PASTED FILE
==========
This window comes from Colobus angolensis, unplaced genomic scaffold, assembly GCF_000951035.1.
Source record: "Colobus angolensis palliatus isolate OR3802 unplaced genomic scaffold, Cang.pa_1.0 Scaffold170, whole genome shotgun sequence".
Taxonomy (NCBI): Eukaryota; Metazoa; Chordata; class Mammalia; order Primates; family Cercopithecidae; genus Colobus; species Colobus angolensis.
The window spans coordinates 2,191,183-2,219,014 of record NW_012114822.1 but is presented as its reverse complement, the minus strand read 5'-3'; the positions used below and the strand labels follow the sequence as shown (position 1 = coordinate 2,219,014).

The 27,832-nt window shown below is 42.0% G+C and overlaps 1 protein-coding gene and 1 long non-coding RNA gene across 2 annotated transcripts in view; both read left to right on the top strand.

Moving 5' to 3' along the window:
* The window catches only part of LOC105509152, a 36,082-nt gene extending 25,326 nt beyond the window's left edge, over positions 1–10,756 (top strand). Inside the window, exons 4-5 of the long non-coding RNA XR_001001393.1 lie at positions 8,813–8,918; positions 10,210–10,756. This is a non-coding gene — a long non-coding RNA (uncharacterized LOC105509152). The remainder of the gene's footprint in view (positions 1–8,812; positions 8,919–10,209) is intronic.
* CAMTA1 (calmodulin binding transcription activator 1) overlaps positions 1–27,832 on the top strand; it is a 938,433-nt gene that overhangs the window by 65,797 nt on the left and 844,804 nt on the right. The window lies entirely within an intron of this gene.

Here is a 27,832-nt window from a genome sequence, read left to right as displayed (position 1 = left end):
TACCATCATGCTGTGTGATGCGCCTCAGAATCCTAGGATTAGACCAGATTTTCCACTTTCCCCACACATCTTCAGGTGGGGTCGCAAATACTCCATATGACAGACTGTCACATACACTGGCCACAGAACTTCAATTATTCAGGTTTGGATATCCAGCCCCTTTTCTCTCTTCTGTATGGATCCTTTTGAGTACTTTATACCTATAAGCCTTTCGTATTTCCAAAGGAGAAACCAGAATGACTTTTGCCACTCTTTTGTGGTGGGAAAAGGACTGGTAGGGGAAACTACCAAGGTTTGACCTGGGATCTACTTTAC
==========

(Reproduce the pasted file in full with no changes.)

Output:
This window comes from Colobus angolensis, unplaced genomic scaffold, assembly GCF_000951035.1.
Source record: "Colobus angolensis palliatus isolate OR3802 unplaced genomic scaffold, Cang.pa_1.0 Scaffold170, whole genome shotgun sequence".
Taxonomy (NCBI): Eukaryota; Metazoa; Chordata; class Mammalia; order Primates; family Cercopithecidae; genus Colobus; species Colobus angolensis.
The window spans coordinates 2,191,183-2,219,014 of record NW_012114822.1 but is presented as its reverse complement, the minus strand read 5'-3'; the positions used below and the strand labels follow the sequence as shown (position 1 = coordinate 2,219,014).

The 27,832-nt window shown below is 42.0% G+C and overlaps 1 protein-coding gene and 1 long non-coding RNA gene across 2 annotated transcripts in view; both read left to right on the top strand.

Moving 5' to 3' along the window:
* The window catches only part of LOC105509152, a 36,082-nt gene extending 25,326 nt beyond the window's left edge, over positions 1–10,756 (top strand). Inside the window, exons 4-5 of the long non-coding RNA XR_001001393.1 lie at positions 8,813–8,918; positions 10,210–10,756. This is a non-coding gene — a long non-coding RNA (uncharacterized LOC105509152). The remainder of the gene's footprint in view (positions 1–8,812; positions 8,919–10,209) is intronic.
* CAMTA1 (calmodulin binding transcription activator 1) overlaps positions 1–27,832 on the top strand; it is a 938,433-nt gene that overhangs the window by 65,797 nt on the left and 844,804 nt on the right. The window lies entirely within an intron of this gene.

Here is a 27,832-nt window from a genome sequence, read left to right as displayed (position 1 = left end):
TACCATCATGCTGTGTGATGCGCCTCAGAATCCTAGGATTAGACCAGATTTTCCACTTTCCCCACACATCTTCAGGTGGGGTCGCAAATACTCCATATGACAGACTGTCACATACACTGGCCACAGAACTTCAATTATTCAGGTTTGGATATCCAGCCCCTTTTCTCTCTTCTGTATGGATCCTTTTGAGTACTTTATACCTATAAGCCTTTCGTATTTCCAAAGGAGAAACCAGAATGACTTTTGCCACTCTTTTGTGGTGGGAAAAGGACTGGTAGGGGAAACTACCAAGGTTTGACCTGGGATCTACTTTAC